If You’re Obese, Does Your Brain Work Differently?

I know I’ve been posting a lot of articles lately, and I hope that’s ok. For one, I don’t have any news of my own to report (though I have a follow-up Wednesday, so that should change). And for two, I figure for people who have issues similar to my own that this could be really useful info.

So, back to the question in the subject line. If you’re obese, does your brain work differently? According to a study led by researchers at Yale University, yes.

Do read the article for the full story. It’s some pretty fascinating stuff. But in essence:

“Brain reward regions are activated when glucose levels drop below normal. In lean people, but not in the obese, the prefrontal cortex which is involved in decision making and regulating impulses are activated when glucose levels return to normal.”

Now of course I’m wondering if this sort of brain response dissipates as an obese person becomes more physically fit, or if it will remain indefinitely. I am also wondering what the rate of success might be for those who try to overcome this urge by willpower alone.

This research is actually quite comforting to me on one level. I used to worry that I was over dramatizing my lack of willpower when it came to food. According to this study, I’ve been dealing with a very chemically real form of lack of impulse control. I think that for me, at least, this might help me deal with future cravings. What does anyone else think?

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3 thoughts on “If You’re Obese, Does Your Brain Work Differently?

  1. Alisa Cohen says:

    It would certainly help me to know that something chemical was going on, if only because it would keep me from beating myself up when willpower failed. It’s like the difference between seeing depression as an illness or seeing it as a moral weakness.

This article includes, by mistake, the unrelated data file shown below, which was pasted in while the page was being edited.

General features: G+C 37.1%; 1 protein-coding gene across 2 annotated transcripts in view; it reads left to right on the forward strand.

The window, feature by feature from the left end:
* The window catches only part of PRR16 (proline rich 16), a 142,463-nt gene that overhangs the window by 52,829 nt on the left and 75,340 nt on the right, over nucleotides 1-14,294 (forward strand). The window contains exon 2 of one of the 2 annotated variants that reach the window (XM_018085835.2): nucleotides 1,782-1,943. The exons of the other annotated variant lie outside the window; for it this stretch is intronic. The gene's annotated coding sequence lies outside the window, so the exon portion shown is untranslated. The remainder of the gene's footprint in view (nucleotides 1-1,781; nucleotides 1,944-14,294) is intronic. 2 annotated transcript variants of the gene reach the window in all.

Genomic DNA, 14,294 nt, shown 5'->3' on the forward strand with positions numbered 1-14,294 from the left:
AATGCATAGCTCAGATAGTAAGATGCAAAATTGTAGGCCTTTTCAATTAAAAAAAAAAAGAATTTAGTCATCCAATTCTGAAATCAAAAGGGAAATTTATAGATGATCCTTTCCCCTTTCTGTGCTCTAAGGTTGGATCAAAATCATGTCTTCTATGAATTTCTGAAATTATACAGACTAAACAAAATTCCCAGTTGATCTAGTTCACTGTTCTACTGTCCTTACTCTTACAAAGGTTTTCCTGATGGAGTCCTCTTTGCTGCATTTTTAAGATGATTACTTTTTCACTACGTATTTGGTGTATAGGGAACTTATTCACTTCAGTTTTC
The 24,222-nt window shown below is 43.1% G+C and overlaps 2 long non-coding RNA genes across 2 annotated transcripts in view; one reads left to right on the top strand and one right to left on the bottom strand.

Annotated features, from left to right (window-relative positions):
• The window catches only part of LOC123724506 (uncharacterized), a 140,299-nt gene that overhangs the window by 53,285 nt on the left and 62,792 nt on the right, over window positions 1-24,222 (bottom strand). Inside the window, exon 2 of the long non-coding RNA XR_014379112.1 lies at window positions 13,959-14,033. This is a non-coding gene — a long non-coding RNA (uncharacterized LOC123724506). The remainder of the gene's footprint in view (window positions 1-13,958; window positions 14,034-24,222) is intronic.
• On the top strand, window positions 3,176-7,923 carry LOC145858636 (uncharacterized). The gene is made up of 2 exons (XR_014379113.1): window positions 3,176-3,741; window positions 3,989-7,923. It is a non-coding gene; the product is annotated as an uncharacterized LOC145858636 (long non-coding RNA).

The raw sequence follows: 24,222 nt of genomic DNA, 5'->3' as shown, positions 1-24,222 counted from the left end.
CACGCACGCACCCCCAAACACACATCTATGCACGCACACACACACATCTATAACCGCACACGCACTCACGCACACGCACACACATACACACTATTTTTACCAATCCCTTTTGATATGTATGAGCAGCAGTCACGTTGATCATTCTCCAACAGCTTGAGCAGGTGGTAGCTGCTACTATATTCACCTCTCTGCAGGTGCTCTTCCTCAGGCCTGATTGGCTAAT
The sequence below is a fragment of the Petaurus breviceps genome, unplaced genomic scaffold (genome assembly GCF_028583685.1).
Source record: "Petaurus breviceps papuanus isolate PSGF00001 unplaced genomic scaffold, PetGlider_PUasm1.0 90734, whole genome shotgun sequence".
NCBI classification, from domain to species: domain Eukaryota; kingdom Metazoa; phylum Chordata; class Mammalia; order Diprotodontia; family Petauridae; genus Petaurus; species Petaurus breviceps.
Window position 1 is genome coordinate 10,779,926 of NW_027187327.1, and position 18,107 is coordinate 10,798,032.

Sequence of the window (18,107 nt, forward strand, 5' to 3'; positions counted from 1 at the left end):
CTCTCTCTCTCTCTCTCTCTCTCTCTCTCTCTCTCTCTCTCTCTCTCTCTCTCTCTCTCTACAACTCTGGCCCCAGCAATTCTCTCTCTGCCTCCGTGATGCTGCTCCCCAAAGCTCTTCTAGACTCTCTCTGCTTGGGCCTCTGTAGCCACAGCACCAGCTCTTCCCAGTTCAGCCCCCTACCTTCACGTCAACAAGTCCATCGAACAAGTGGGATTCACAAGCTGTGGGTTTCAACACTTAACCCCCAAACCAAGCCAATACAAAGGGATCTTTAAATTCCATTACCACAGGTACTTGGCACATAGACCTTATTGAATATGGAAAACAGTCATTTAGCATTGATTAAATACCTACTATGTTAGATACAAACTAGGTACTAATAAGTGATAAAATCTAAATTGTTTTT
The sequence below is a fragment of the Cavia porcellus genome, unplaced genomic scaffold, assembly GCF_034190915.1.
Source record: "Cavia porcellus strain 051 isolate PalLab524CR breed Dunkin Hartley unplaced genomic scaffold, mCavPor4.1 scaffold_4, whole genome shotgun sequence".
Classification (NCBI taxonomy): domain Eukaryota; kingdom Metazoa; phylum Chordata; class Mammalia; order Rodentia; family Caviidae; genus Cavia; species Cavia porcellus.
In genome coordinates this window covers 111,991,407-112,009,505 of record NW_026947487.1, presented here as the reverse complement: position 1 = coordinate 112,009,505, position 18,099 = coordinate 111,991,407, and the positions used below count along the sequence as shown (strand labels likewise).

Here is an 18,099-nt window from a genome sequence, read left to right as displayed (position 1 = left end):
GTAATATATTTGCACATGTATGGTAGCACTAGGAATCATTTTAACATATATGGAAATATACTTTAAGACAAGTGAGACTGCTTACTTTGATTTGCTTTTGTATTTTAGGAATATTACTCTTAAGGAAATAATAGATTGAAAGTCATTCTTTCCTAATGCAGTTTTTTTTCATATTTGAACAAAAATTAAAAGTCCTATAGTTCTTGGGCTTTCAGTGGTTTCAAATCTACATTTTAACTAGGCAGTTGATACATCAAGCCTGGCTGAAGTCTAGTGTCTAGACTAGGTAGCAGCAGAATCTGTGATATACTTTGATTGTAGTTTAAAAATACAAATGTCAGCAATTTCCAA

What I’m curious about is whether that chemical miscue develops in someone who was slender but becomes obese, as well as whether it will go away as an obese person becomes healthier.

  2. Astrid says:

    It’s possible that it goes away as a person becomes healthier. It seems the body actually has a natural defense system against obesity:

    http://www.alphagalileo.org/ViewItem.aspx?ItemId=124501&CultureCode=en

    This defense system breaks down the heavier one gets, but when one begins to diet and exercise and lose weight, it returns. If such is true for one, why not the other?

    I think the “chemical miscue” as you so eloquently put it might be related to that whole addiction thing. At least in some people. Once you’ve shaken off the addiction (as much as anyone can ever do so), perhaps the miscue goes away.

    Another interesting article to read:
    http://www.nouvelles.umontreal.ca/udem-news/news/20121212-could-ending-your-fatty-food-habit-cause-withdrawal-symptoms-and-depression.html

  3. […] posted a link to this news article in a comment on my last post, but I thought it should be highlighted in its own post as well. I’ve talked about addiction […]

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